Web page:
New Statement Addresses Abuse, Harassment and Bullying in Sport
Article ID: 580048
Released: 30-Aug-2011 12:30 PM EDT
Source Newsroom: Wolters Kluwer Health: Lippincott Williams and Wilkins
Canadian Sport Medicine Group Issues Recommendations on Dealing with Reported or Suspected Abuse of Athletes
Newswise — Philadelphia, Pa. (August 30, 2011) – Sport and exercise medicine professionals have an important responsibility to protect the athletes under their care against abuse, harassment, and bullying, according to a position paper published in the September issue of Clinical Journal of Sport Medicine. The journal is published by Lippincott Williams & Wilkins, a part of Wolters Kluwer Health.
The position paper by The Canadian Academy of Sport and Exercise Medicine (CASEM) provides sport medicine physicians and other professionals with guidance on dealing with reported or suspected abuse, harassment, or bullying of athletes. "It is essential that sport medicine specialists be educated on issues of abuse, harassment, and bullying in sport, and be equipped with strategies to intervene if or when potential cases arise," according to the new statement. The lead author was Ashley E. Stirling, M.Sc., of University of Toronto. The position paper and accompanying discussion are also accessible online via the CJSM website: see www.cjsportmed.com .
Athletes Are Vulnerable to Abuse, Harassment, and Bullying
The position paper was prompted by a series of reported incidents of abuse, harassment, and bullying in Canadian sport. Those events—including several high-profile incidents of sexual misconduct and hazing of athletes by coaches—highlight athletes' vulnerability to abuse and others kinds of maltreatment.
By issuing the paper, CASEM seeks to provide sport and exercise medicine professionals with knowledge to help them identify abuse, harassment, and bullying in athletes; to respond appropriately to reported or suspected abuse; and to work toward preventing abuse from occurring. Abuse includes physical, sexual, and emotional abuse, along with neglect. Harassment is defined as "unwanted or coerced behaviours" by a person in a position of authority, while bullying refers to potentially harmful "physical, verbal, or psychological behaviours between peers."
The "unbalanced power dynamic" between coaches and athletes is a key risk factor for abuse. Vulnerability to sexual abuse appears highest during peak athletic maturation, when athletes have the most at stake in terms of their careers. Parents often trust coaches uncritically, which may increase vulnerability. The culture of sport itself may be a risk factor for abuse, with athletes sometimes describing sexual exploitation as "part of the game."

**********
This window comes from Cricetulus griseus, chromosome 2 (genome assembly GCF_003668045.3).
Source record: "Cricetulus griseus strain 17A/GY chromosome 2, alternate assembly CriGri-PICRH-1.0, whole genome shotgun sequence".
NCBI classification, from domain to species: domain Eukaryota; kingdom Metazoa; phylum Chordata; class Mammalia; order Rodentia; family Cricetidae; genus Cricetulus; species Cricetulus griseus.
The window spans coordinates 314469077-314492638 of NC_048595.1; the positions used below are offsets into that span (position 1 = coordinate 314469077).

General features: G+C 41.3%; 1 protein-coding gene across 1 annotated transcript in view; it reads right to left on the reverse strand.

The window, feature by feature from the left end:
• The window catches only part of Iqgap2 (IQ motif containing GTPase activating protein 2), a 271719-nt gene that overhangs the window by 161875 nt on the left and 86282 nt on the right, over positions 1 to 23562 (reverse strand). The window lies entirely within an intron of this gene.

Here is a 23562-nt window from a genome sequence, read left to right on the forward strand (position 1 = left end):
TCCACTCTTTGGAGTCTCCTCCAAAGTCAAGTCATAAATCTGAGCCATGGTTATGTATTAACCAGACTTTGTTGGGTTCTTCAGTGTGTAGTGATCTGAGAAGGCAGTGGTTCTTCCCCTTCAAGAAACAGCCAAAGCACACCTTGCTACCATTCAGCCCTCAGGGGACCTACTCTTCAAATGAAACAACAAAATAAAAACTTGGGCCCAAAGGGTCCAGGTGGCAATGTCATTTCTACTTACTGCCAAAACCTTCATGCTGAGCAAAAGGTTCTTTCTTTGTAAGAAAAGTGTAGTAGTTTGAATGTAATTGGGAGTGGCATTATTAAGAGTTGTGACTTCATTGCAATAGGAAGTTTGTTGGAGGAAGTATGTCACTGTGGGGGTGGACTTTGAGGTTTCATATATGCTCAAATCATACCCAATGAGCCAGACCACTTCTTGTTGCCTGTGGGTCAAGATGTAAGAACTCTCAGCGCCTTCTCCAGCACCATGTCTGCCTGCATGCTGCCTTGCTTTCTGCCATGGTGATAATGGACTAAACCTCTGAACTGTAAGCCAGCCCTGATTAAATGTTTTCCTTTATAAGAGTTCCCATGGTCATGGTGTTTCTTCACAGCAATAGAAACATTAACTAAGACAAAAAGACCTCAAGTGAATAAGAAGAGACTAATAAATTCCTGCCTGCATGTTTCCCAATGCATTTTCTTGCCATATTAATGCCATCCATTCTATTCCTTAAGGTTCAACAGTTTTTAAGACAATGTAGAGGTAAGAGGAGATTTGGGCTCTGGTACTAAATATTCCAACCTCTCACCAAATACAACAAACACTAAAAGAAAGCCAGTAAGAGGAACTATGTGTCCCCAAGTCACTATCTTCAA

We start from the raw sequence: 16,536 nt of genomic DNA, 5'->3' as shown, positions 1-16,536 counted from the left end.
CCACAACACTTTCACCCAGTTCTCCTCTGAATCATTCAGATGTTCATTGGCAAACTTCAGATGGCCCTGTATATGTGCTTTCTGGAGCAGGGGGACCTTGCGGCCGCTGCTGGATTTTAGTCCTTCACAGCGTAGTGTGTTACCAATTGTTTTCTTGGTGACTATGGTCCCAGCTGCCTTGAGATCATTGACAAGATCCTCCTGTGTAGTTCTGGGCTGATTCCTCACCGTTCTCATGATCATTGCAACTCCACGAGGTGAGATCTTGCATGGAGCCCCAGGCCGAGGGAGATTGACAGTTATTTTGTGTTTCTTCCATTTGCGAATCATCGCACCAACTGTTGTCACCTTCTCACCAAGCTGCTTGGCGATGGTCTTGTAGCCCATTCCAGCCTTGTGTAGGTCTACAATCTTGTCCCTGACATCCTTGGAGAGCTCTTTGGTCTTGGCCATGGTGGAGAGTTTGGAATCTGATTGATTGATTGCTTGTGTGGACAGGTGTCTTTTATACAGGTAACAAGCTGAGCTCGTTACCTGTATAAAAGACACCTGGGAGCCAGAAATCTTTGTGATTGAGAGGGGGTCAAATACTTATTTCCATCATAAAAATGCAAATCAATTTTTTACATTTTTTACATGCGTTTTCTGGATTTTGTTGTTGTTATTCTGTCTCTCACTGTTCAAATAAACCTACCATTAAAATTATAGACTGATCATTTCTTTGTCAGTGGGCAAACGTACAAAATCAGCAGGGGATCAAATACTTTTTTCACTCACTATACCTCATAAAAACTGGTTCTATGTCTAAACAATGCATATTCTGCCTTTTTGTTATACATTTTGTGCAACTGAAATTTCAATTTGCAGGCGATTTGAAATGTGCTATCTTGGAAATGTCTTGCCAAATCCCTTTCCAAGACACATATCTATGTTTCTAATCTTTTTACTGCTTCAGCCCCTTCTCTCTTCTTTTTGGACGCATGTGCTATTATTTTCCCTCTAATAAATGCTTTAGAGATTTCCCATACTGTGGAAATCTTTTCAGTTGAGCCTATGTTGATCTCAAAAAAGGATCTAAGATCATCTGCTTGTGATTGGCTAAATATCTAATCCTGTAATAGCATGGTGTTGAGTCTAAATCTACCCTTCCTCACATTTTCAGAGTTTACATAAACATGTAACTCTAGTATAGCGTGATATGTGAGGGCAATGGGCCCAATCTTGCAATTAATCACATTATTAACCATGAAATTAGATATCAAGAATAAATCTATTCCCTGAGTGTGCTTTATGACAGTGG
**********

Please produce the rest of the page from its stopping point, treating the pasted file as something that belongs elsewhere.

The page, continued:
Abuse, harassment, and bullying may have many long-term negative consequences, such as psychological and emotional problems, physical self-abuse, eating disorders, and substance abuse. The paper provides examples of abuse, harassment, and bullying in sport, along with signs and symptoms of possible abuse in athletes.
Recommendations for Intervention and Prevention
"Medical professionals play an integral role in the prevention and intervention of abuse, harassment and bullying in sport," the authors write. They present recommendations for sport and exercise medicine specialists dealing with reported or suspected abuse of athletes, including the need to report cases of abuse to the appropriate authorities. Depending on the situation, that may mean child protection services, law enforcement, or sport governing bodies.
Recommendations for preventing abuse, harassment, and bullying of athletes include "an extended responsibility to educate individuals in leadership positions on their position of trust/power and their need to assure the long-term well-being of the individuals within their care." The position paper also includes recommendations for protecting against unwarranted allegations of abuse—starting with respecting professional boundaries involved with the physician-athlete relationship.
"Clinical Journal of Sport Medicine is committed to publishing thought-leading work, such as position statements from our official member societies," comments Editor-in-Chief Willem Meeuwisse, M.D., Ph.D., of University of Calgary.
About Clinical Journal of Sport Medicine
Clinical Journal of Sport Medicine is an international refereed journal published for clinicians with a primary interest in sports medicine practice. The journal publishes original research and reviews covering diagnostics, therapeutics, and rehabilitation in healthy and physically challenged individuals of all ages and levels of sport and exercise participation. CJSM is the official journal of the American Medical Society for Sports Medicine, the American Osteopathic Academy of Sports Medicine, the Australasian College of Sports Physicians, and the Canadian Academy of Sport Medicine.
About Lippincott Williams & Wilkins
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